Just before the death of Paul Taylor, leader of the Paul Taylor Dance Company, Michael Novak was surprised to learn he was picked as the successor, even though he had been with the company since 2010.
“I had no idea this was coming, no one did,” says Novak. “Paul didn’t ask me, he told me this was what was going to happen. When he singles you for anything, it is an incredible honor.”
Why him? Novak says Taylor told him he trusted him and knew he would do a good job as artistic director. “When he said that, it sealed it for me.”
A native of Rolling Meadows, Ill., Novak began dancing at age 10. Around 14, he developed a severe stutter that changed his life, but dance helped.
“Because I couldn’t talk, dance became a way for me to communicate and get out all the feelings I had inside,” Novak said in an interview on YouTube. “All of a sudden dance went from a hobby to an emotional support system. It became a part of who I was.”
Novak went on to train through a full scholarship at The University of the Arts and the Pennsylvania Academy of Ballet. Feeling burnt out, Novak says he left dance for a time to work for a window design company and then went to Columbia University, where he rediscovered his passion for the artform and graduated Magna Cum Laude with a Bachelor of Arts in Dance.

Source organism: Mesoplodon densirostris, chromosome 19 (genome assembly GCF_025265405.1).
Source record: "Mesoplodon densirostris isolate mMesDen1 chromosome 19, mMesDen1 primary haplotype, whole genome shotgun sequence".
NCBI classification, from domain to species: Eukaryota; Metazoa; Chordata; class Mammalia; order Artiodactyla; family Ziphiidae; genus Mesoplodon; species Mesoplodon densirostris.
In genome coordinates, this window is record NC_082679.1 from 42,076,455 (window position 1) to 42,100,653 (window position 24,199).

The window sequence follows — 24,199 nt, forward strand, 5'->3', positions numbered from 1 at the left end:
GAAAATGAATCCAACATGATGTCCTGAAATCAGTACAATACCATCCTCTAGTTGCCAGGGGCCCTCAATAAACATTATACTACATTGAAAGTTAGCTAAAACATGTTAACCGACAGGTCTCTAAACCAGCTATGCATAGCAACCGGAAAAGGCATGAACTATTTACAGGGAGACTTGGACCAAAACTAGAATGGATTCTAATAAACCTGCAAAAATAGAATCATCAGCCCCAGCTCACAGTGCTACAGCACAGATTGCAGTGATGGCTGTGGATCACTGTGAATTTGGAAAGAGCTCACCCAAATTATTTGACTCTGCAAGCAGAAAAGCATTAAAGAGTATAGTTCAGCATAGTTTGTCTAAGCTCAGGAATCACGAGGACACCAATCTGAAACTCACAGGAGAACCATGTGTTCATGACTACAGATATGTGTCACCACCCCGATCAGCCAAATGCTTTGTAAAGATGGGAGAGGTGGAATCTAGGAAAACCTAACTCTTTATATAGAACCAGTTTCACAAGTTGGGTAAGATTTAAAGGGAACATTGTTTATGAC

It took Novak two tries to get into the company he now directs and will continue to perform for as a company dancer.
Having had only a few conversations with Taylor concerning running the company before his death, Novak has had to rely on his past experiences and the example Taylor set as a choreographer and director. Novak’s vision for the company is to expand the Paul Taylor American Modern Dance initiative begun in 2015. Going forward, the company’s repertory will include a mix of the historic masterworks of American modern dance and creations by contemporary choreographers to augment Taylor’s vast canon.
For the company’s return to Pittsburgh on Feb. 23 at the Byham Theater, its program will honor Taylor with a showcase of his masterworks, including the Pittsburgh debuts of “Company B” (1991) danced to music from the Andrews Sisters and “Promethean Fire” (2002), a work that “examines a kaleidoscope of emotional colors in the human condition.” Also on the program are the bounding and energetic, “Aureole” (1962) and Taylor’s oldest surviving work, “3 Epitaphs” (1956). The piece is set to early New Orleans jazz music with whimsical head and body covering costumes by Robert Rauschenberg.